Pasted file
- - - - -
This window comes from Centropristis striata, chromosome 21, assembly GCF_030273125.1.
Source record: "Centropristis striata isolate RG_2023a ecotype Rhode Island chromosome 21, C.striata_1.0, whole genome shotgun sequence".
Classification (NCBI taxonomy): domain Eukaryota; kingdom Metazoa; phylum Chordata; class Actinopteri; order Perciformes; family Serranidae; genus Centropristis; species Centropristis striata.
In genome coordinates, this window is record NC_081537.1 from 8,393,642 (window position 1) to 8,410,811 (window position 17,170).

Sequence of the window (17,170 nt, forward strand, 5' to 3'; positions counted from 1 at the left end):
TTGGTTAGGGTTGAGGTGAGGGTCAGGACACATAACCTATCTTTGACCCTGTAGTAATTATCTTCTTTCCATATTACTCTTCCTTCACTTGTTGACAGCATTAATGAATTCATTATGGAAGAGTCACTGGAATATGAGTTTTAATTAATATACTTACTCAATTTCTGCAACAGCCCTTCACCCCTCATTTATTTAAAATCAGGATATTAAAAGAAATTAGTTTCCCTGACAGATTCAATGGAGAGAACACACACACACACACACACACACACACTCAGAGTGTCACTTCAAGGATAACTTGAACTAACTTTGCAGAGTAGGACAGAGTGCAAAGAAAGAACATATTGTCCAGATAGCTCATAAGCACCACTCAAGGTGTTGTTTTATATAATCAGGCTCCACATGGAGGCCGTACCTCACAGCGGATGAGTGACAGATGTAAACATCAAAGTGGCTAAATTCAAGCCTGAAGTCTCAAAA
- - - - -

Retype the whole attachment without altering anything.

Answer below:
This window comes from Centropristis striata, chromosome 21, assembly GCF_030273125.1.
Source record: "Centropristis striata isolate RG_2023a ecotype Rhode Island chromosome 21, C.striata_1.0, whole genome shotgun sequence".
Classification (NCBI taxonomy): domain Eukaryota; kingdom Metazoa; phylum Chordata; class Actinopteri; order Perciformes; family Serranidae; genus Centropristis; species Centropristis striata.
In genome coordinates, this window is record NC_081537.1 from 8,393,642 (window position 1) to 8,410,811 (window position 17,170).

Sequence of the window (17,170 nt, forward strand, 5' to 3'; positions counted from 1 at the left end):
TTGGTTAGGGTTGAGGTGAGGGTCAGGACACATAACCTATCTTTGACCCTGTAGTAATTATCTTCTTTCCATATTACTCTTCCTTCACTTGTTGACAGCATTAATGAATTCATTATGGAAGAGTCACTGGAATATGAGTTTTAATTAATATACTTACTCAATTTCTGCAACAGCCCTTCACCCCTCATTTATTTAAAATCAGGATATTAAAAGAAATTAGTTTCCCTGACAGATTCAATGGAGAGAACACACACACACACACACACACACACACTCAGAGTGTCACTTCAAGGATAACTTGAACTAACTTTGCAGAGTAGGACAGAGTGCAAAGAAAGAACATATTGTCCAGATAGCTCATAAGCACCACTCAAGGTGTTGTTTTATATAATCAGGCTCCACATGGAGGCCGTACCTCACAGCGGATGAGTGACAGATGTAAACATCAAAGTGGCTAAATTCAAGCCTGAAGTCTCAAAA